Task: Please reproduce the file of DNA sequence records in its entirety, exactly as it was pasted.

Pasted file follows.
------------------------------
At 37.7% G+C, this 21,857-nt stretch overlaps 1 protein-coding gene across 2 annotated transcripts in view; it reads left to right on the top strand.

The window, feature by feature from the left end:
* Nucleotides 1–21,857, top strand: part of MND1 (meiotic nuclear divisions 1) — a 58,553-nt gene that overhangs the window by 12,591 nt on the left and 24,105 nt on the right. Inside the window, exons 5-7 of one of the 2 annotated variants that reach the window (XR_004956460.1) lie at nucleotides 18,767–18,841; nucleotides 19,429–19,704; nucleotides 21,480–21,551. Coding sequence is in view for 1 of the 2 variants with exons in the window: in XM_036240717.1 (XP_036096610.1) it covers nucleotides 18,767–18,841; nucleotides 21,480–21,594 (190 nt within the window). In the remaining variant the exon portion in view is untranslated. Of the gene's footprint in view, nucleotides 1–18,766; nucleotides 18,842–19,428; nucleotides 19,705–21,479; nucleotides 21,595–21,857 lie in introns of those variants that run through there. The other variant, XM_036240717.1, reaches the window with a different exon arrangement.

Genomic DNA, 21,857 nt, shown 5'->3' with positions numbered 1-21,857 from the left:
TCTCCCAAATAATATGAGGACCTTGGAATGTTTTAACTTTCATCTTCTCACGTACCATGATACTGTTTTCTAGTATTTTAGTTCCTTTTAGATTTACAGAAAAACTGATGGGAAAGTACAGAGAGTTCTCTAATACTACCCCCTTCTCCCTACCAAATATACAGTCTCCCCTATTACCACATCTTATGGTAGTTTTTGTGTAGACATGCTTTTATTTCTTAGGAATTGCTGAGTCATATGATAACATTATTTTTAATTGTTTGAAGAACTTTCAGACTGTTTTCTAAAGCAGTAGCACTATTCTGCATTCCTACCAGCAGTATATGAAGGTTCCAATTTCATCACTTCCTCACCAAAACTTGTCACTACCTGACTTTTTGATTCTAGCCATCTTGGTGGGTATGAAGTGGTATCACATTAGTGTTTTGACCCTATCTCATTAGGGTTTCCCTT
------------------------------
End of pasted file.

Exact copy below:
At 37.7% G+C, this 21,857-nt stretch overlaps 1 protein-coding gene across 2 annotated transcripts in view; it reads left to right on the top strand.

The window, feature by feature from the left end:
* Nucleotides 1–21,857, top strand: part of MND1 (meiotic nuclear divisions 1) — a 58,553-nt gene that overhangs the window by 12,591 nt on the left and 24,105 nt on the right. Inside the window, exons 5-7 of one of the 2 annotated variants that reach the window (XR_004956460.1) lie at nucleotides 18,767–18,841; nucleotides 19,429–19,704; nucleotides 21,480–21,551. Coding sequence is in view for 1 of the 2 variants with exons in the window: in XM_036240717.1 (XP_036096610.1) it covers nucleotides 18,767–18,841; nucleotides 21,480–21,594 (190 nt within the window). In the remaining variant the exon portion in view is untranslated. Of the gene's footprint in view, nucleotides 1–18,766; nucleotides 18,842–19,428; nucleotides 19,705–21,479; nucleotides 21,595–21,857 lie in introns of those variants that run through there. The other variant, XM_036240717.1, reaches the window with a different exon arrangement.

Genomic DNA, 21,857 nt, shown 5'->3' with positions numbered 1-21,857 from the left:
TCTCCCAAATAATATGAGGACCTTGGAATGTTTTAACTTTCATCTTCTCACGTACCATGATACTGTTTTCTAGTATTTTAGTTCCTTTTAGATTTACAGAAAAACTGATGGGAAAGTACAGAGAGTTCTCTAATACTACCCCCTTCTCCCTACCAAATATACAGTCTCCCCTATTACCACATCTTATGGTAGTTTTTGTGTAGACATGCTTTTATTTCTTAGGAATTGCTGAGTCATATGATAACATTATTTTTAATTGTTTGAAGAACTTTCAGACTGTTTTCTAAAGCAGTAGCACTATTCTGCATTCCTACCAGCAGTATATGAAGGTTCCAATTTCATCACTTCCTCACCAAAACTTGTCACTACCTGACTTTTTGATTCTAGCCATCTTGGTGGGTATGAAGTGGTATCACATTAGTGTTTTGACCCTATCTCATTAGGGTTTCCCTT